Based on this logic of explicit support, it makes sense that we view our students’ utilization of office hours in a favorable light and something to be pursued as a good outcome—they are being proactive in seeking the assistance that they need from us. On the flip side, the disconnect from office hours is understood as not receiving a beneficial aspect of their education.

But there is also value in connecting implicit support with office hours. Even though students might be utilizing my office hours sparingly, I wonder if students still gain from the reminder of the existence of my office hours. That is, knowing that they can turn to me for support, even if they end up not doing so, can also benefit the student. Indeed, some of my students will go for the entire 10-week quarter without conversing with me outside of the classroom even once. But that reality does not rule out the possibility of implicit support, even if in a small way, impacting the student for the better.

If I may extend the notion of implicit support a bit, it is a good reminder of the value of “showing up,” irrespective of the outcome. Faithful presence might be another phrase to describe it. That is, office hours are valuable not only because of those explicit moments of verbal connections with students but also because they reinforce the necessity of showing up in my vocation; implicit support is valuable because it is just—there. When I hold an advising session and invite students to come, and only one student attends, am I able to honor the one person in front of me as an image bearer of God and faithfully serve the student, just like I would if ten students had shown up? I must confess that this is difficult for me, given my sinful nature to be overly driven by numbers and related “good” outcomes. Or for that matter, if I have zero students show up, how do I make sense of the null experience in light of my vocational calling? Have I failed? Have I wasted time? Or am I able to reframe such experiences as a critical component of my Christian calling to just show up consistently in the lives of my students?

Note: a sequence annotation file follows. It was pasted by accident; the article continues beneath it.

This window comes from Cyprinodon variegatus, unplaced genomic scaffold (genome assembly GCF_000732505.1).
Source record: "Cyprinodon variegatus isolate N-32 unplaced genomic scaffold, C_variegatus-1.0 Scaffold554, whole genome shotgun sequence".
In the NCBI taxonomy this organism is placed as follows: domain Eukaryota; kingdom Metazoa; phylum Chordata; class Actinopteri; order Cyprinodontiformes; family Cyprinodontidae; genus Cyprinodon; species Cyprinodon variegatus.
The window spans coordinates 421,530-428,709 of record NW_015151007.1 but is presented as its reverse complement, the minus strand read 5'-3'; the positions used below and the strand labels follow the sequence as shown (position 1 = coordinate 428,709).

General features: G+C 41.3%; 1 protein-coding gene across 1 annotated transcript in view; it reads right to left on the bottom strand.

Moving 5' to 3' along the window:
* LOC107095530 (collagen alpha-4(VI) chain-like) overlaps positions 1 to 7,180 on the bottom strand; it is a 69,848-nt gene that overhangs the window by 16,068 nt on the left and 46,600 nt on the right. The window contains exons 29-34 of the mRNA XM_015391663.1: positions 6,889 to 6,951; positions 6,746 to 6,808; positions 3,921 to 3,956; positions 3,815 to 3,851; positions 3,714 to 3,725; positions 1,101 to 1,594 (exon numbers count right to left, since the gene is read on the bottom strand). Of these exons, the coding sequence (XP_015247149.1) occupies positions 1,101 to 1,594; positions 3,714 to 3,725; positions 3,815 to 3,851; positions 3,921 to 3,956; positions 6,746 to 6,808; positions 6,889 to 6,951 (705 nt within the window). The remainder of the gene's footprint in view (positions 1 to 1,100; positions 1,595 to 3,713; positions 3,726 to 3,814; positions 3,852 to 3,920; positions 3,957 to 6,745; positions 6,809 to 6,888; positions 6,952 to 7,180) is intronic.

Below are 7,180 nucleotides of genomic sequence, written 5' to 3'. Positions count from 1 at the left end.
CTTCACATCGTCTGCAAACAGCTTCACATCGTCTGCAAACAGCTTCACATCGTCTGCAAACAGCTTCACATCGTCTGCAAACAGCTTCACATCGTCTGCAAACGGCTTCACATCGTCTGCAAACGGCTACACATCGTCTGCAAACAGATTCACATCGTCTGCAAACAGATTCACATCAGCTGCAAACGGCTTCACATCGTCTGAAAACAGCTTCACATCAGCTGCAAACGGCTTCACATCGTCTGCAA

Here is yet another extended, indirect implication of implicit support in thinking about office hours and similar tasks that comprise my vocational life. Implicit support suggests that there are times when the duty and obligation of consistent presence, or even just telling students that you will show up, should not be dismissed as less vocationally fulfilling in comparison to engaging in the “more enjoyable” side of our work such as being able to chat with students (i.e., provide explicit support) during office hours. Indeed, an important lesson of implicit support from the perspective of its giver is that the seemingly small posture of a faithful presence can have consequences beyond the immediately observable.

So, what do all these reflections mean practically? I will keep announcing my office hours incessantly (or, perhaps, annoyingly?) to students. If they take me up on my offer, great, I can do my part in providing explicit support. Additionally, I will brainstorm and consult with wise colleagues about how to encourage students to set up meetings with me outside of the classroom. I might even explore creative solutions to connecting with students one one-on-one, such as going to class early to chat with students who are also early, “bribing” students with some delicious Korean snacks and tea in my office, and so on.

But simultaneously, I will remind myself of the truth that not all is lost if students do not actively seek out office hour conversations. I will find comfort in the possibility that for some students, their awareness of office hours as a resource can be sufficient for their well-being. And I will pray that God will humble my heart and mind to see the importance of faithful showing up more clearly each day, even if the calendar slots are empty, even if no one shows up to a review session.